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Optoelectronics & Communications

Photonic crystals color-tunable at low voltages

The light-transmission behavior of photonic structures made with more than two materials holds great promise for applications such as filters, optoelectronic switches, and color-changing devices.
11 March 2013, SPIE Newsroom. DOI: 10.1117/2.1201303.004758

Photonic crystals are peculiar structures that show periodic variations in refractive index on a length scale comparable to the wavelength of light. This periodicity means that, for certain ranges of energies and wave vectors, light is not allowed to propagate through the medium.1 Such disallowed groups of wavelengths are called photonic band gaps. The coloration thereby imparted to photonic structures is called structural color, since it is not due to the presence of a dye or pigment, but rather to the conformation of the material itself. Photonic crystals are found in nature, e.g. in beetle scales, butterfly wings and parrot feathers, and can also be fabricated using a wide range of techniques, with dielectric periodicity in one, two, or three dimensions.

Periodicity in one dimension can be visualized as a stack of planar layers, typically with an alternation of two materials that transmit light differently. One-dimensional photonic crystals (1DPCs) are of great practical interest because they are easy to fabricate by various methods, and their optical properties can be predicted using simple but powerful theoretical tools. This theoretical computation of the crystal's optical behavior remains reliable even for structures more complicated than the standard alternation of two materials.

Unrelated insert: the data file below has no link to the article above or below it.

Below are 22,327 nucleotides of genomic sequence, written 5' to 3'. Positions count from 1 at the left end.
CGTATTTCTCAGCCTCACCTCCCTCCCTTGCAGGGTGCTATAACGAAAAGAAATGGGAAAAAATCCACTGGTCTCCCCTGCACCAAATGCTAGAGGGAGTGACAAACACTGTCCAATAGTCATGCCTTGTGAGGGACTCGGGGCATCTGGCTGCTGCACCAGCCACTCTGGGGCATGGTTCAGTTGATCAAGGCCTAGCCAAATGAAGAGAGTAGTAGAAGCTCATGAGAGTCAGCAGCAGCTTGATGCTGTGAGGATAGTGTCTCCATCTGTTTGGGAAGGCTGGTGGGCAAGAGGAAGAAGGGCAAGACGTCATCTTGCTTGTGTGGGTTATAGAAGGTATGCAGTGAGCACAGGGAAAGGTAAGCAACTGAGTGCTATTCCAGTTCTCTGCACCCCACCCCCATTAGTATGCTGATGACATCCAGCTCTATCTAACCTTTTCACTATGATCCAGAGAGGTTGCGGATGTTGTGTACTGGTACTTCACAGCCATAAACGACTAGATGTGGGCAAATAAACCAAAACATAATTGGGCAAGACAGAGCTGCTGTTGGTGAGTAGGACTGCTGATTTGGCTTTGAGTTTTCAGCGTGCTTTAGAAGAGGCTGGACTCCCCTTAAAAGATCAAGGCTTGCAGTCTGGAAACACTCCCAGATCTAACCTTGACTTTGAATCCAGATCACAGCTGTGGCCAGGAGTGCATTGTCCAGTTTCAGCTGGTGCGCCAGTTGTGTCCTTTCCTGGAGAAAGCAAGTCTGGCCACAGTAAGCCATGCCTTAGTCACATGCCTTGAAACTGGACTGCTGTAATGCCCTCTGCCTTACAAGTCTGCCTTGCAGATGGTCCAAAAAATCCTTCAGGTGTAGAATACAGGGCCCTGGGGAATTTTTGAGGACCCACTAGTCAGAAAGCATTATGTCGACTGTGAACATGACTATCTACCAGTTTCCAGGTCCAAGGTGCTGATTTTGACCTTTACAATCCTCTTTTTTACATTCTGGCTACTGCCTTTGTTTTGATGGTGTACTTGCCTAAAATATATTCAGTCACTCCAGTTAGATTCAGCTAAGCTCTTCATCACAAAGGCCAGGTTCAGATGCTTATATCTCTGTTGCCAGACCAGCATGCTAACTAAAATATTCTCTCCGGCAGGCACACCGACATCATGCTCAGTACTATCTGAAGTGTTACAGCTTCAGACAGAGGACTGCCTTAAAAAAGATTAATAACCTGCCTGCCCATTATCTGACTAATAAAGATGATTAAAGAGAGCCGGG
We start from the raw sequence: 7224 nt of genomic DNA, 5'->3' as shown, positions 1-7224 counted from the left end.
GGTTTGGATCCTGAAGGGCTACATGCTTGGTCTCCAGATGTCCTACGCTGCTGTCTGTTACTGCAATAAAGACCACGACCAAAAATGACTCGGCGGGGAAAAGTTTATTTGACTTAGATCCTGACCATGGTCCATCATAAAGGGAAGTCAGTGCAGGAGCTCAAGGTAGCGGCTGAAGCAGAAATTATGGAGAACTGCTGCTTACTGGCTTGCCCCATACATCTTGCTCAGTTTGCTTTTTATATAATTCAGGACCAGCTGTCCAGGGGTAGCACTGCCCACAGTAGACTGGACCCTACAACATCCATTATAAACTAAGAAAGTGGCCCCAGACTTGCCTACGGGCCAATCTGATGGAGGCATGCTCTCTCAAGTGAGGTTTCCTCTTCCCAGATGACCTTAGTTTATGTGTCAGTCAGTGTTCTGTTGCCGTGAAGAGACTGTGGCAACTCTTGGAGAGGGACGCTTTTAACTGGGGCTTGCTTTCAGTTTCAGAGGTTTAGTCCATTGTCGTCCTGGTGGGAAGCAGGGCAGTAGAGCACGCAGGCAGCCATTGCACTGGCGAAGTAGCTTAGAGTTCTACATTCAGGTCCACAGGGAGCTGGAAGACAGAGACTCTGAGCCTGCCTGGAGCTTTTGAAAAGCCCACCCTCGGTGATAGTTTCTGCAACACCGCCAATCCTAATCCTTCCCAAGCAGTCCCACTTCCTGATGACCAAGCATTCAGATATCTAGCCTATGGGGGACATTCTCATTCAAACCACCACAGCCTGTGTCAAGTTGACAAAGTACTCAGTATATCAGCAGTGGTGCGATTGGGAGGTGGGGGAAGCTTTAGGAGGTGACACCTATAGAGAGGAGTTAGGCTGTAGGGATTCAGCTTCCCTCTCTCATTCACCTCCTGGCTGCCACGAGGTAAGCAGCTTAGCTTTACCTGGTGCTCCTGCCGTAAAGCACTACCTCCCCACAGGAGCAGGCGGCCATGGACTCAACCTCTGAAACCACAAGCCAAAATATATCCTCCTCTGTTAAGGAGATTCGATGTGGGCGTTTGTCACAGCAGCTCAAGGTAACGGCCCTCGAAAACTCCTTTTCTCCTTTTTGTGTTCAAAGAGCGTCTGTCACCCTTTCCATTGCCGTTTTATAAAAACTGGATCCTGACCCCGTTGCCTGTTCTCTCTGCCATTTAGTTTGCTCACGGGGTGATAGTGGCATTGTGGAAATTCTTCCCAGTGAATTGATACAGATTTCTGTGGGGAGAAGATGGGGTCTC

With thin-film deposition processes such as spin coating, it is possible, in principle, to obtain a monolithic photonic stack composed of layers of multiple materials. Such multilayer systems have not been extensively investigated, so it would be beneficial to better understand their optical behavior. To this end, we have recently conducted a theoretical study of the light transmission properties of 1DPCs composed of four materials.2 We investigated these properties using the transfer matrix method, a general technique widely used in optics for the description of stacked layers. Compared to a conventional 1DPC (composed of two alternating layers), the four-material system features an additional photonic band gap at longer wavelengths. This new gap could be ascribed to a longer-order periodicity that does not occur in conventional 1DPCs. Another interesting feature of the four-material system is that the intensity and shape of the photonic band gaps are strongly dependent on how the four materials are sequentially arranged within the unit cell (i.e., the simplest repeating unit) of the photonic lattice. This could prove to be a useful property for applications such as optical cryptography, where an optical measure (in this case, the transmission spectrum) is associated with a particular unit cell sequence.2

Other types of photonic crystals made with more than two materials are infiltrated porous 1DPCs. These porous multilayer structures have gaps between their constituent nanoparticles, which can, in principle, be infiltrated by any compound. By infiltrating into these pores a material possessing optical gain, it is possible to obtain distributed feedback lasers in which the optical gain material is embedded in the photonic structure.3 If the porous photonic crystal, coupled with a titanium dioxide photo-anode, is infiltrated with a dye, the result is an efficient dye-sensitized solar cell with improved light harvesting.4